When I say that we see "humanity" at its worst, I don't mean the person (or people) who created the bombs. They are not "humanity." They are only one or two or ten people. Individuals. Since the tragedy I have seen over and over in comment sections of news stories - stories which actually highlight the heroic actions of the people in Boston rather than the terrorists - comments filled with hate. Don't get me wrong, I do believe that the one(s) responsible should have to face the consequences of their actions, but I don't think that it does anyone any good to share such anger and hate. The victims of the bombing are going to go through a mixture of emotions - sadness, happiness that they're alive, anger at losing limbs or being hospitalized, and so many others. The victims are probably going to be angry at the one(s) responsible. They have every right to be angry. But the people of the world who were not there should be pouring out love, kindness, and help to those in need rather than spreading hate toward the terrorist(s). People say over and over that we can't let the terrorists win. If we allow them to bring out the negative emotions - the hate and the anger - into a public forum, then we've done just that. We've let them win.

Pour out your love, generosity, and kindness to the victims. Don't let the terrorists win.

I will be participating in a half marathon in a few weeks. I will patiently deal with any extra security measures that are taken and be grateful that the organizers are showing concern for my life and the other participants' lives. I will remember the victims of the Boston Marathon.

Tuesday, April 2, 2013

Memory Triggers

They say the sense of smell is the sense that is most closely linked with memories. I can attest to that. If I smell chlorine I immediately think of the pool at my aunt and uncle's house. The exhaust from the leaf blowers that they use around here makes me think of my dad cutting firewood since the exhaust from his chainsaw smells exactly the same. Today, though, I realized that sometimes this works on a more subconscious level as well. I have recently had a number of strange dreams that involve my ex and I couldn't figure out why. I have only seen him once in the nearly three years since we've broken up (has it really been only three years? It seems like so much longer). I don't really ever think about him. So why the dreams? Well, today I figured it out. A guy walked into my office today to ask for something and the smell emanating from him just hit me. I thought, "Wow. You need to lay off the Pacific Breeze Old Spice, dude." Then I realized that he was why I had been having those dreams. The ex wore Pacific Breeze scented Old Spice. I must have been bumping into this guy in the stairwell or the hallway just long enough to trigger some memory that would jump to my dreams. (By the way, I don't want you to think I'm some kind of weirdo who goes around sniffing men's deodorant products. I can only tell you exactly what that scent was because the ex wore it. I can also tell you what original scented Old Spice smells like since my father, grandfather, and step-grandfather wear it.)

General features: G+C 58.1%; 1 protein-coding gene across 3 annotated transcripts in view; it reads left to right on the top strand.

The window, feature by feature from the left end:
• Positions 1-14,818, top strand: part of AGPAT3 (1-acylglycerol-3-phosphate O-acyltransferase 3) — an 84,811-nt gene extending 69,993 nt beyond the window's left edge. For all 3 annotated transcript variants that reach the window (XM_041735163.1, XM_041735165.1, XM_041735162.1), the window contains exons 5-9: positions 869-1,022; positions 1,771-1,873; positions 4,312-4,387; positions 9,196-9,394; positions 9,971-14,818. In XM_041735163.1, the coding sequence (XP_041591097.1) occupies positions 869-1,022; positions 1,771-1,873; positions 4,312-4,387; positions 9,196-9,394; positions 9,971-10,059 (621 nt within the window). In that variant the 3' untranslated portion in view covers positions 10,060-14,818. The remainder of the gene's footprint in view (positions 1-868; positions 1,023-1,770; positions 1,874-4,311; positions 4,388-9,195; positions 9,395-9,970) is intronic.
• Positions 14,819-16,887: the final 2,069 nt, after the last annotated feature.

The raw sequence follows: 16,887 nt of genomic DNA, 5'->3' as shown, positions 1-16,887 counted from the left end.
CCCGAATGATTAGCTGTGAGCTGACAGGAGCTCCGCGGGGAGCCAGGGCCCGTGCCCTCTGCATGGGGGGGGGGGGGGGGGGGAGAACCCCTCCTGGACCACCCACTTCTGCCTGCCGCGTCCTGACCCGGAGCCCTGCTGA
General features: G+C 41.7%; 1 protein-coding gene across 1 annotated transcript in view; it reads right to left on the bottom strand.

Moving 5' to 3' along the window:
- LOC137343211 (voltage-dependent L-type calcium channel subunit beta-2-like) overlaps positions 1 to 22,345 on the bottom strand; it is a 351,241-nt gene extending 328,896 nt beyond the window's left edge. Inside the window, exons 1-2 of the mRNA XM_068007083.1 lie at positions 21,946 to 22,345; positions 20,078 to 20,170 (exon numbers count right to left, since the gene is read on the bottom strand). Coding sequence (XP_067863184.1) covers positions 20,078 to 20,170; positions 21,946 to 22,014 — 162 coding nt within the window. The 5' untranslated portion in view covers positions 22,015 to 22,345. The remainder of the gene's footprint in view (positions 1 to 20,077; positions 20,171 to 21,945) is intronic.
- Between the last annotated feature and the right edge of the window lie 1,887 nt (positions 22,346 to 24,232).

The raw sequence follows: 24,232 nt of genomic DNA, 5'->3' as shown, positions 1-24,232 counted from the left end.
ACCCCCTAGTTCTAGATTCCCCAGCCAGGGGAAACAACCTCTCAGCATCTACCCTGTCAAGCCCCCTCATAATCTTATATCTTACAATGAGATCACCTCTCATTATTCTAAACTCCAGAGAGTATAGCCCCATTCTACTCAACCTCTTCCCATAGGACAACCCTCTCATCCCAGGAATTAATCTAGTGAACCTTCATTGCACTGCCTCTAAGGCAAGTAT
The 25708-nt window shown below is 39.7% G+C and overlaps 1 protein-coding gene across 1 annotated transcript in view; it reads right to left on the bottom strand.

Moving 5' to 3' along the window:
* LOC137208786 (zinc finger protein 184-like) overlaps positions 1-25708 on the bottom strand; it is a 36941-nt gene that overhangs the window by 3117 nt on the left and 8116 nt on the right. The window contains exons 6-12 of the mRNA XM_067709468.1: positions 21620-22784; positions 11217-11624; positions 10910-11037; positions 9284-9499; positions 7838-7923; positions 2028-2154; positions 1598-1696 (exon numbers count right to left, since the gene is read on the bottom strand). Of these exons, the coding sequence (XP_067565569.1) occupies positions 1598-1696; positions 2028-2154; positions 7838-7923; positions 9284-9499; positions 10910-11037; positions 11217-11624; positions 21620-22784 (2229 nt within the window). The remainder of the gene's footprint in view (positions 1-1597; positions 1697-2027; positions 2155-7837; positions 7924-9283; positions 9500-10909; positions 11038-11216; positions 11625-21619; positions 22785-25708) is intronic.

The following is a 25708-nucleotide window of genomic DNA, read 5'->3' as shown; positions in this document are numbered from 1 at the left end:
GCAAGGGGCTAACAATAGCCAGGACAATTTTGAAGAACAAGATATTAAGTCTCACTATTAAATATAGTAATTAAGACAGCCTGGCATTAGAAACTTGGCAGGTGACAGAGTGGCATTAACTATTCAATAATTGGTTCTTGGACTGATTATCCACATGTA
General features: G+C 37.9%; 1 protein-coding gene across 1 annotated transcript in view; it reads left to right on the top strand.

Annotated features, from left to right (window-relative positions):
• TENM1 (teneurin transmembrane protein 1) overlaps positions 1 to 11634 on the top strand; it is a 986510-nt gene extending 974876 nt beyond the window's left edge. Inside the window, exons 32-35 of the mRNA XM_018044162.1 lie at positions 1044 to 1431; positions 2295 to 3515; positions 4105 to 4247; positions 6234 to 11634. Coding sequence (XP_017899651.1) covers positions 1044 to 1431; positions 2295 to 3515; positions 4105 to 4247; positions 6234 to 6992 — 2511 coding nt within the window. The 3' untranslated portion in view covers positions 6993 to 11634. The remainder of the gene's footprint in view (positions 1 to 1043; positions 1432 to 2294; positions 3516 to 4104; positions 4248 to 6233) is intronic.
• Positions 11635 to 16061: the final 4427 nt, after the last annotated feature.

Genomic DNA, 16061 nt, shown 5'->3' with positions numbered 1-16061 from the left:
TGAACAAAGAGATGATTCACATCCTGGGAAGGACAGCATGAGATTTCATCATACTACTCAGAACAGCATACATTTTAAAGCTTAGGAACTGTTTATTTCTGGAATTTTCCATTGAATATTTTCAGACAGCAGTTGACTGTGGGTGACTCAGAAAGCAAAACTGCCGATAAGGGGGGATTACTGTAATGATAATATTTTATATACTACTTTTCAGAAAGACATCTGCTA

I was telling this story to a friend of mine at work and she started telling me about this guy that she worked next to in grad school. She couldn't figure out why she was so attracted to him until one day she realized that he wore the same type of cologne as a guy that she dated in college. I laughed and told her about this guy that I had a crush on in high school. I started babysitting for a professor in college and her husband wore the same cologne. I was never actually attracted to her husband, but when he would walk by my thoughts were always "mmmmm.... that Curve smells good on you" (no, I never said it out loud). My friend was like "oh my gosh! That's what those guys wore!" So we decided that there is just something about Curve.

What about you? Is there a smell that just takes you back to days passed or reminds you of someone?

Friday, February 8, 2013

Dr. Dude got a job!

Dr. Dude has been applying for jobs since he found out that he was being forced to finish his PhD early. He found out today that he has been accepted for a job. His start date will be sometime between April and June (he hasn't decided when yet). So I have to start applying for a job of my own. Time to spruce up the resume and CV!

Wednesday, January 23, 2013

13 books - two down...

I finished reading The Awakening this weekend. It is often regarded as an early feminist novella, and it certainly wasn't what I expected. It takes place in southern Louisiana in the late 1890s. The main character transforms from a woman in her late 20s who is living her life in the manner which is expected of a woman of her age and social standing to a woman who realizes that she may be able to live life in the way in which she actually desires. I won't go into details on the plot, but I will warn that the first half of the story trudges along rather slowly. It really starts to pick up shortly before the characters leave their summer home on Grand Isle to return to New Orleans for the winter season. There are a couple of sections (not very many) which you may have to read more than once in order to grasp what is happening. Chopin was required to be extremely subtle in her writing in order to get it published - something that we are not as accustomed to any longer. I recommend it if you enjoy early feminist novels or have a taste for southern authors. Chopin's writing style influenced quite a few southern authors, but her style is not as convoluted as much of her contemporaries' works.

1. The Virgin Suicides, Jeffrey Eugenides
2. Hideous Kinky, Ester Freud
3. Fear and Loathing in Las Vegas, Hunter S. Thompson
4. The Electric Kool-aid Acid Test, Tom Wolfe
5. In Cold Blood, Truman Capote
6. Franny and Zooey, JD Salinger
7. Breakfast at Tiffany's, Truman Capote
8. The Catcher in the Rye, JD Salinger
9. 1984, George Orwell
10. Out of Africa, Isak Dineson
11. Absalom, Absalom!, William Faulkner
12. The Sun Also Rises, Ernest Hemingway
13. The Awakening, Kate Chopin